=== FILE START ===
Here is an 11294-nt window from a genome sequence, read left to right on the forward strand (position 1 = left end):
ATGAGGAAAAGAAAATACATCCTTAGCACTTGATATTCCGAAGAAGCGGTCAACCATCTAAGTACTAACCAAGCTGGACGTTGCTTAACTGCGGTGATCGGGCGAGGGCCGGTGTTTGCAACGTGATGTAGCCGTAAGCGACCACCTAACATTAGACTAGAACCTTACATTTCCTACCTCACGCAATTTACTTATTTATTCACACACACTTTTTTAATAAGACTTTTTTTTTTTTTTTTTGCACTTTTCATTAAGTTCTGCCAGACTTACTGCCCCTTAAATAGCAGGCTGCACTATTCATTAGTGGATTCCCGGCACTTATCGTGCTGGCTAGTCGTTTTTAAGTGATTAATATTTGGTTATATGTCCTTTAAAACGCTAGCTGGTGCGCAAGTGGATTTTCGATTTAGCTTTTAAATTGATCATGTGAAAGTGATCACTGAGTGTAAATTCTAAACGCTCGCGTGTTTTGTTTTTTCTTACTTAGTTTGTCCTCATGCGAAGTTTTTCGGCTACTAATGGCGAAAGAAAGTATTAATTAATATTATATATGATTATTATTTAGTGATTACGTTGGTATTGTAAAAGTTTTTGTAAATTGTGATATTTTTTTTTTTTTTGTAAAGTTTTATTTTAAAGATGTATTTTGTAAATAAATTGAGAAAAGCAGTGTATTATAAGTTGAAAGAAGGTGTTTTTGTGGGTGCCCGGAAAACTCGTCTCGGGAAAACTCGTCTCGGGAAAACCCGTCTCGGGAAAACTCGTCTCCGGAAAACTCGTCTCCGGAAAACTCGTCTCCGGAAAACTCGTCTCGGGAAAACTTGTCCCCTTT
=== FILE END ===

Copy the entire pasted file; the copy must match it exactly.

Here is an 11294-nt window from a genome sequence, read left to right on the forward strand (position 1 = left end):
ATGAGGAAAAGAAAATACATCCTTAGCACTTGATATTCCGAAGAAGCGGTCAACCATCTAAGTACTAACCAAGCTGGACGTTGCTTAACTGCGGTGATCGGGCGAGGGCCGGTGTTTGCAACGTGATGTAGCCGTAAGCGACCACCTAACATTAGACTAGAACCTTACATTTCCTACCTCACGCAATTTACTTATTTATTCACACACACTTTTTTAATAAGACTTTTTTTTTTTTTTTTTGCACTTTTCATTAAGTTCTGCCAGACTTACTGCCCCTTAAATAGCAGGCTGCACTATTCATTAGTGGATTCCCGGCACTTATCGTGCTGGCTAGTCGTTTTTAAGTGATTAATATTTGGTTATATGTCCTTTAAAACGCTAGCTGGTGCGCAAGTGGATTTTCGATTTAGCTTTTAAATTGATCATGTGAAAGTGATCACTGAGTGTAAATTCTAAACGCTCGCGTGTTTTGTTTTTTCTTACTTAGTTTGTCCTCATGCGAAGTTTTTCGGCTACTAATGGCGAAAGAAAGTATTAATTAATATTATATATGATTATTATTTAGTGATTACGTTGGTATTGTAAAAGTTTTTGTAAATTGTGATATTTTTTTTTTTTTTGTAAAGTTTTATTTTAAAGATGTATTTTGTAAATAAATTGAGAAAAGCAGTGTATTATAAGTTGAAAGAAGGTGTTTTTGTGGGTGCCCGGAAAACTCGTCTCGGGAAAACTCGTCTCGGGAAAACCCGTCTCGGGAAAACTCGTCTCCGGAAAACTCGTCTCCGGAAAACTCGTCTCCGGAAAACTCGTCTCGGGAAAACTTGTCCCCTTT